Unlike Facebook’s main messaging service, WhatsApp (which has more than 1 billion monthly active users worldwide), messages sent through Facebook’s Messenger app (also huge, with 800 million monthly active users) are all readable by Facebook itself.
The company has faced a number of hurdles in enabling end-to-end encryption in Messenger, chiefly the fact that, unlike WhatsApp, users aren’t tied to one device when using it. Messenger is designed so that a user can begin a conversation on desktop, carry it over to mobile, and then finish it on a tablet, something which is technologically very difficult to achieve with end-to-end encryption – the only sort of encryption which prevents the message carrier (in this case, Facebook) from having access to the message itself.
The new encryption options which are being trialled, branded as “secret conversations”, for Facebook Messenger are limited by that scope. Like WhatsApp, it locks the conversation to one device, and unlike WhatsApp can only be one-to-one as well.
Also unlike WhatsApp, secret conversations are opt-in, requiring users to actively decide to take a conversation secret. Facebook says “That’s because many people want Messenger to work when you switch between devices, such as a tablet, desktop computer or phone. Secret conversations can only be read on one device and we recognize that experience may not be right for everyone.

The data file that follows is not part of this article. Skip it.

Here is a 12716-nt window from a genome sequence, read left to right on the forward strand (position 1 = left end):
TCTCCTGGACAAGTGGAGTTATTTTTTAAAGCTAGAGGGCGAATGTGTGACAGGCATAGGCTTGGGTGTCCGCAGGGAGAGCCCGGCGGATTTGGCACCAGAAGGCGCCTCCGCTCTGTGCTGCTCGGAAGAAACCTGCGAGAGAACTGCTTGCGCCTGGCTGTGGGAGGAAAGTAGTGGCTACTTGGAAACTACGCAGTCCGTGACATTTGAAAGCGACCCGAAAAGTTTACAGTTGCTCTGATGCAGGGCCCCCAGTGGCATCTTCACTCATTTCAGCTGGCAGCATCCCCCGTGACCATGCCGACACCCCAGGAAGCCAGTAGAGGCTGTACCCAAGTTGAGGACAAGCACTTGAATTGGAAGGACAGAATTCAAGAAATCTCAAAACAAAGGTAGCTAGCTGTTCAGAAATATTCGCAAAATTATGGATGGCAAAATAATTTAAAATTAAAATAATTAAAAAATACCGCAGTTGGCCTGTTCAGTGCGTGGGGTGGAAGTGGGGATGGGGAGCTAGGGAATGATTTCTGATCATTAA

“It’s also important to note that in secret conversations we don’t currently support rich content like GIFs and videos, making payments, or other popular Messenger features.” To boot, they don’t work with Facebook Messenger’s growing army of (slightly crap) chatbots.
But there is one big advantage over WhatsApp: disappearing messages! Users in a secret conversation “can set a timer to control the length of time each message you send remains visible within the conversation”.
It’s surely coincidence that such a feature is something that Facebook has launched three times previously. Disappearing messaging app Snapchat has been a thorn in Facebook’s side for years, ever since the company turned down a $3bn acquisition offer in 2013.
Over the years, Facebook has attempted to copy Snapchat’s signature feature multiple times. In 2012, it coded Poke in 12 days, cloning Snapchat almost exactly. In 2014 it launched a full-featured rival Slingshot, which it quietly pulled a year later. And in 2015 it began testing self-destructing messages in Messenger itself, existing separately from the now-released Secret Conversation feature.